Horses can require remedial saddle fitting for a number of reasons, many people underestimate the importance of a well fitting saddle,
Most back problems in horses are caused by badly fitting saddles, which over time may cause pain, discomfort and muscle wastage, sometimes resulting in behavioural problems, lameness and poor performance. For a few tips on checking your own saddle please see our Information page, Does Your Saddle Fit?
What would cause my horse to be called a Remedial Horse?
- Previous ill fitting tack, this can sometimes result in white hairs, muscle atrophy and even behaviour problems.
- Injury that has caused uneven muscle development.
- You can feel uneven muscle if you run your hand across the saddle area firmly , with a little pressure.You may feel softer patches of muscle.
- Problem Conformation as regards to saddle fitting (i.e. a heavyweight cob with a short back and croup high, so there is only a small part of the horses back that is level to sit a saddle on. This can be challenging with a tall or heavier rider.)
- Crooked riders or crooked horses who have remained untreated for a long period of time can cause uneven muscle development or muscle atrophy.
- Arthritis or similar on going health issues that have caused the horse or rider to compensate in his or her movement, which may in turn over time result in the saddle being moved to one side while being ridden.
- All horses and riders are asymmetric, they just vary in severity. A saddle that does not fit will exacerbate the problem and saddle will be sent to the weaker side causing atrophy on that side over time.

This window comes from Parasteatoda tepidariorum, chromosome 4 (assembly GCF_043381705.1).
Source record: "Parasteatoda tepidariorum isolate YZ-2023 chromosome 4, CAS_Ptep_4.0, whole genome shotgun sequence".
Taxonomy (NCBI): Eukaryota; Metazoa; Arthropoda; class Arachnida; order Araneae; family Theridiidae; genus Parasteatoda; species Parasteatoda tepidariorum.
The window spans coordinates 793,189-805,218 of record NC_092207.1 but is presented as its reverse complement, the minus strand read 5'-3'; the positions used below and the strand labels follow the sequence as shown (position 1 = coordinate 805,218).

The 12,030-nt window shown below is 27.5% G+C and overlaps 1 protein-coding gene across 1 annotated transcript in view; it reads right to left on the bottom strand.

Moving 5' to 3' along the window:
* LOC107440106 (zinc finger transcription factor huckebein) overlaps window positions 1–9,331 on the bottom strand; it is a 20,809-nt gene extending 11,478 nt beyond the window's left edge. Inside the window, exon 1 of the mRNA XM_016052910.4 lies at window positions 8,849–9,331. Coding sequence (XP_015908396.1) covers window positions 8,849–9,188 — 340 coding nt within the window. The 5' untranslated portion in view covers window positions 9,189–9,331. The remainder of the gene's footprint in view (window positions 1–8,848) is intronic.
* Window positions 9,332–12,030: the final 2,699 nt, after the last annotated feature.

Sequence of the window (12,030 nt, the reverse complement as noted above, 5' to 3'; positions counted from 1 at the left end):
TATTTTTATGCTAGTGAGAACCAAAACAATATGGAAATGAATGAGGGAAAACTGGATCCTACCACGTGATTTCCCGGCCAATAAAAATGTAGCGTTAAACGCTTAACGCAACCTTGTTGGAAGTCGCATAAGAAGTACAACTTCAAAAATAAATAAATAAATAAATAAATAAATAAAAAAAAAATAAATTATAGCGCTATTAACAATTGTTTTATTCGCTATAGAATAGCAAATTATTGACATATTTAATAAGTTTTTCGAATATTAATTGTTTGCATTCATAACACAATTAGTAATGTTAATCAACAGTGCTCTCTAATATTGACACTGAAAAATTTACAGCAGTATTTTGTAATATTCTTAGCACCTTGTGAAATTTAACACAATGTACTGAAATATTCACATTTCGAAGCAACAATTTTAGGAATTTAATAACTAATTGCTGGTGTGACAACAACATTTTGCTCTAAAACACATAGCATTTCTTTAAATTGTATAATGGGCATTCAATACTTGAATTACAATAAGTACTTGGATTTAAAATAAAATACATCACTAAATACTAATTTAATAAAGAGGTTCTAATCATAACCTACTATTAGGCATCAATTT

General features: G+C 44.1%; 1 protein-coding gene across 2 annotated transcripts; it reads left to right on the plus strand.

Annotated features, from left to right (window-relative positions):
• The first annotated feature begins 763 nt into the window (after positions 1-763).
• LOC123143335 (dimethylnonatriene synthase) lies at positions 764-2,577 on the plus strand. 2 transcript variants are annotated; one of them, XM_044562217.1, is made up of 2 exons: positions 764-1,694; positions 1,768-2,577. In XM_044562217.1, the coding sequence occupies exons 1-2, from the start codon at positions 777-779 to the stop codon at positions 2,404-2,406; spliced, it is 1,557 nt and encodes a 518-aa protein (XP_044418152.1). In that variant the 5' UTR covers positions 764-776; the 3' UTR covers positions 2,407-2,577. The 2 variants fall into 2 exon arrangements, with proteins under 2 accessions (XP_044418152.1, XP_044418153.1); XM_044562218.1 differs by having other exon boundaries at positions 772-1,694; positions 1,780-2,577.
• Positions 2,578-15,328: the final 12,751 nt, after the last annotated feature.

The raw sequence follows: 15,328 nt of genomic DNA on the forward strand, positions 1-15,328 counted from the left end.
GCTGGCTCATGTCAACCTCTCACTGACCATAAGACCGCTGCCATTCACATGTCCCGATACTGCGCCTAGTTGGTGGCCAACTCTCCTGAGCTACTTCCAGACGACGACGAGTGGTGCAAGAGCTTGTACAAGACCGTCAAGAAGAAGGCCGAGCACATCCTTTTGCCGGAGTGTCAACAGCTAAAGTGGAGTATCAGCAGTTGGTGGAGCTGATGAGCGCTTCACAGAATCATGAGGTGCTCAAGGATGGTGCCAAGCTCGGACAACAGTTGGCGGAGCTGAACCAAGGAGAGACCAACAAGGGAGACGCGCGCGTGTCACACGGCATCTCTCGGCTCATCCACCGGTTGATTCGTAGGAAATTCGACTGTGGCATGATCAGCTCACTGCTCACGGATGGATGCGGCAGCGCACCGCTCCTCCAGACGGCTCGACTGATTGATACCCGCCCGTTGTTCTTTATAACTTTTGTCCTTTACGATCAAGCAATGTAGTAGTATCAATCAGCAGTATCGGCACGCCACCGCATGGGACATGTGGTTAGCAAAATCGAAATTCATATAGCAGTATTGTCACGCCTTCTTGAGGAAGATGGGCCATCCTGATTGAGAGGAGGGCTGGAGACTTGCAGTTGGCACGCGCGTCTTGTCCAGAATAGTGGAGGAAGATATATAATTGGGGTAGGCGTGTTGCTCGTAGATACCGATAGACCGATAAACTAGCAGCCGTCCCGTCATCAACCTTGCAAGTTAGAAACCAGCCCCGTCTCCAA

Dealing with the remedial horse
- If the horse or rider is crooked they will need to be straightened by a Chiropractor or Osteopath, advice can be given by us to compensate if the horse has lost muscle due to asymetry to help aid recovery, if we can keep the saddle straight then with the appropriate ridden work, muscle work and exercises the wastage can recover.
- The horse may require a ‘correction numnah’ (or similar) while the back repairs. As the horses back starts to repair they may become sensitive as the blood flow returns to the damaged muscles as atrophied muscle is often lacking in blood flow.
- The saddle will need regular checks as the horses back repairs, some will change in a matter of weeks, and some will take considerably longer. We advise to get the fitter out as soon as you notice any changes. There will be a call-out fee for every visit, but we are happy to advise over the phone or by email, this is free.
What to expect
Firstly, not all horses do repair, but with patience and the help of your Saddle Fitter, Chiropractic Professional, Muscle worker or Physiotherapist and your Trainer, most horses do improve and some completely repair. As your horse develops more muscle in the damaged areas, he may become sensitive as the blood flow returns. It some times helps to have massage work carried out on your horse while he repairs, or to practise stretching exercises (carrot stretches etc) with your horse every day. If your horse has had chiropractic work done to straighten out unevenness this may need repeating in a few months to keep on top of the problem.
When your new saddle is fitted your horse should move more freely, please work him gently for the first week or two i.e. do not go hunting for 4 hours on your new saddle! Let it bed in and let the horse get used to being able to move all his muscles in a different way, as excessive work may cause him discomfort even if he is happy to work hard.
Some horse’s muscles can change considerably in a matter of weeks, sometimes it can be very slow and gradual, and it depends on the horses breed, the way it is worked and the amount of work that it does. If the horse has damage under the saddle area, the front can often repair first, so if the saddle starts to tip backwards, ask your Saddle Fitter to visit and if needed to adjust the saddle.
For those of you who are interested in Mango, here’s a video of him back in work and being ridden.